Not just the news, but why it matters. Venture Capital, Startups, Business, and Everything in Between.


You Think You Understand Network Effects, but You Probably Don’t

What exactly are network effects and the ‘moat’ that every company desires? Uber built a ride-sharing empire around the local network effects between drivers and riders – how so? What types of moats exist and who fooled investors with a moat that happened to be nothing more than a mirage?

Why it matters: Economic moats. Competitive advantages. Network effects. One of these is not like the other. While this may not necessarily be fair, to understand network effects, you need to differentiate how they are generated and the type of competitive advantage (i.e. moat) they can establish – and why it’s easy to misinterpret business models that benefit from more connected users from those that have true network effects.


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Matt Ward dissects Uber’s and Blue Apron’s initial success and recent struggles through the lens of their perceived (and ultimately lack of sustainable) networks effects as a competitive advantage. In an era where SaaS startups are growing quickly by claiming network effects as their primary moat-making advantage, VC’s need to be able to differentiate between those companies that truly have acquired this advantage and those that have not.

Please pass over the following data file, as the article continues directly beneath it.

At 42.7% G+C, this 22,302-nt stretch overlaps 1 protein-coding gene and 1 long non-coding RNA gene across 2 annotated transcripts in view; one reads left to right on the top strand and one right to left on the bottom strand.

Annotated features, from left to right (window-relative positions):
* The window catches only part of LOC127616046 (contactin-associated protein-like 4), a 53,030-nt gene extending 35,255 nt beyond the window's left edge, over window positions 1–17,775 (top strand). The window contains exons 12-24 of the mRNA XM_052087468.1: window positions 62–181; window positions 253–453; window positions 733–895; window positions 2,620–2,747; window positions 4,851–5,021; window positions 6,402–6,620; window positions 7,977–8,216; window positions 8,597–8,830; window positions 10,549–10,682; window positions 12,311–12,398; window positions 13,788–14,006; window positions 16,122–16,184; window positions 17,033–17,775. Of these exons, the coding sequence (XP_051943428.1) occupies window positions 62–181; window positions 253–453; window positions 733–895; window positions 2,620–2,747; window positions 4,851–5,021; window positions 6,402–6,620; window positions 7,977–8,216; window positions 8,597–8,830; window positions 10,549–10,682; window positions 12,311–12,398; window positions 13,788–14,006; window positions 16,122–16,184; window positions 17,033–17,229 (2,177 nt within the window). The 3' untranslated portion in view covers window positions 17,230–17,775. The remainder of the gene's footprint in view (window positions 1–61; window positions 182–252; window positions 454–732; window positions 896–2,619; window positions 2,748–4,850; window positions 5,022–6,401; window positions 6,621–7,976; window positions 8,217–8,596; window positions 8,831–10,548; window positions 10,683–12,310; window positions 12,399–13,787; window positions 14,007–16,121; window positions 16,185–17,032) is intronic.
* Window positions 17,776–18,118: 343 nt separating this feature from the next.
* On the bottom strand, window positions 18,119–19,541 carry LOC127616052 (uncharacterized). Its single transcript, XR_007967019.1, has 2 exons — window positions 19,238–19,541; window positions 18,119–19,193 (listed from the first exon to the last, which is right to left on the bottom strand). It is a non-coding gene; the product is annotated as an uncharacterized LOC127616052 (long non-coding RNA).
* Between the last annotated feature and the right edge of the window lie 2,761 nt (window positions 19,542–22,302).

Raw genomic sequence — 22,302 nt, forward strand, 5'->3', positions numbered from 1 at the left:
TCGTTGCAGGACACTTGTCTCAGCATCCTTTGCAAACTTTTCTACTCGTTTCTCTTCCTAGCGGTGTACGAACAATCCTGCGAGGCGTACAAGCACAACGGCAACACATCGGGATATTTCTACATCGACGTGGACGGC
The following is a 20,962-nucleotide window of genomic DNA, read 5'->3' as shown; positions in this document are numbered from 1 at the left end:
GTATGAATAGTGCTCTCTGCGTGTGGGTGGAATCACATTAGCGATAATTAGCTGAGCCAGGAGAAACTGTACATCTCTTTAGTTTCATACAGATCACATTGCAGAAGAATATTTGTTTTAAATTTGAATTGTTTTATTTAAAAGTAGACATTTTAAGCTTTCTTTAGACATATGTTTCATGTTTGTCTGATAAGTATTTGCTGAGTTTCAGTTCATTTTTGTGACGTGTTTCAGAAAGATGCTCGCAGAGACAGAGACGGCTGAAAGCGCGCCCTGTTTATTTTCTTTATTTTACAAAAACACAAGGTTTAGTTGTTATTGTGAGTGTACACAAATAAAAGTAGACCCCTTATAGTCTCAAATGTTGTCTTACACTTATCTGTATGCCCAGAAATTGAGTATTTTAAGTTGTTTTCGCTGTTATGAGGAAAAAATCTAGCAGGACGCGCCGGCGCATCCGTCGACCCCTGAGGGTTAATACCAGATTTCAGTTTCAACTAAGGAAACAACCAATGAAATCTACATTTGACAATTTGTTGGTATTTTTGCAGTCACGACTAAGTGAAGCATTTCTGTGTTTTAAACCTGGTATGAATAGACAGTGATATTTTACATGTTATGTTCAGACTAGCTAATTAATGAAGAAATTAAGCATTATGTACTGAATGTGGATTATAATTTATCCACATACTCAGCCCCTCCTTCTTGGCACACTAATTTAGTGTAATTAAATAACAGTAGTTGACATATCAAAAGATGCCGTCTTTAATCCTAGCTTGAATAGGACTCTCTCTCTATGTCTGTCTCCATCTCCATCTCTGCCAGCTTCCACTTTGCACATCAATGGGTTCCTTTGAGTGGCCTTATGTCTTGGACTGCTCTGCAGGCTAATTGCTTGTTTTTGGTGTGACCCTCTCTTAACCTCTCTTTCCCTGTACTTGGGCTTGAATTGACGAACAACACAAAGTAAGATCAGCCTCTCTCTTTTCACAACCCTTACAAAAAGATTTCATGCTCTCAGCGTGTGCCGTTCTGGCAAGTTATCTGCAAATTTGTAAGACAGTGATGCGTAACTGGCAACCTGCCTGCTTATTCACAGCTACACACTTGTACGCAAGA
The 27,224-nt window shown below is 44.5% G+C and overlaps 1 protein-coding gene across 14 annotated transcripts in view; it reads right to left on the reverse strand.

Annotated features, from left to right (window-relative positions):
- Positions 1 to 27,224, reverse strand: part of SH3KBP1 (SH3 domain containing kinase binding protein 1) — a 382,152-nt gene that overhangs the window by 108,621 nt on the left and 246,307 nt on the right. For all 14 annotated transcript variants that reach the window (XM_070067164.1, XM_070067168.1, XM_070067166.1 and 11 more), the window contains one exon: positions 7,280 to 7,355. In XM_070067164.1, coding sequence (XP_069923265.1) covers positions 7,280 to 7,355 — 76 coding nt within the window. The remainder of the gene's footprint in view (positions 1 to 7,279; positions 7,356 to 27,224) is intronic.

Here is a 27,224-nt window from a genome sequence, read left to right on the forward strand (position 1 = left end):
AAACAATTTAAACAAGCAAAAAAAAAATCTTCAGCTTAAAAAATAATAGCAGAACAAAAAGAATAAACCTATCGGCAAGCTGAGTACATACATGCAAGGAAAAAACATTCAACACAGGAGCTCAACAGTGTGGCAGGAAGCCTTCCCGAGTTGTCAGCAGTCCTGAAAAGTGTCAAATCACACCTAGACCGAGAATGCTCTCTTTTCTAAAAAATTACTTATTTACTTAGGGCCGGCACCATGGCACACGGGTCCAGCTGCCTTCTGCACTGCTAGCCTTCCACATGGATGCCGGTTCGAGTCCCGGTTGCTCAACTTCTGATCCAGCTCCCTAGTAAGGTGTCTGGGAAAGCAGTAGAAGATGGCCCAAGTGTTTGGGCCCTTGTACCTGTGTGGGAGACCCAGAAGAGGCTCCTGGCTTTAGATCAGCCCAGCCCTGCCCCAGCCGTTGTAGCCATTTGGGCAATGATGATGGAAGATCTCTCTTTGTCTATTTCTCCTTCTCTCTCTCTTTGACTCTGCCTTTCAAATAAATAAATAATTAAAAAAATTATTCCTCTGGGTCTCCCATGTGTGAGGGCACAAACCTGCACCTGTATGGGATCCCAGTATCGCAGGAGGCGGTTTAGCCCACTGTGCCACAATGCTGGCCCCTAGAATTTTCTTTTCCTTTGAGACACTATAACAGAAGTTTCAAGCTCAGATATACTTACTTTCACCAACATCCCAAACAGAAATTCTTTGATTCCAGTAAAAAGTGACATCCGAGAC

Investor View: Explainable AI

What is ‘Explainability 2.0’? Kenn So outlines how these advances in AI can better uncover the decision making process that is often hidden in the black box of machine learning algorithms, known as Explainable AI.

Why it Matters: A perceived pre-requisite to any startup these days, machine learning and artificial intelligence are still in their nascent stage when it comes to intelligently digesting output in many regards. At this point, with the scalability of ML programming libraries and capabilities, often lost is the art of interpreting the output. More challenging yet is looking into the black box to better understand the decision making process within the algorithms. This has serious positive implications for industries where in-depth understanding of the risks (insurance, banking), trends (consumer spending), and sentiment (journalism) require developing models with inputs and decision making processes that are often subjective and/or hard to explain. While ML concepts in and of themselves appear challenging at the outset to digest, ironically the application of AI to these model-dependent tasks can shed light on potential biases and improvements to model inputs.

What about VC? Many VC’s are developing in-house ML-based programs to more efficiently identify promising startups, and being able to better understand how these models decide – given the set of parameters and assumptions – the outcomes, can help build better models – and inform decisions. This of course applies the next level down when being able to better assess the validity and potential differentiation between startups who rely on ML techniques, for example.

Addressing the Diversity Deficit in VC

This quantitative study seeks to answer key questions to the value-add of diversity in venture capital. How much more successful are companies who benefit from diversity in leadership? What is the current state of diversity in the London VC landscape and what actionable insights can we draw from these studies?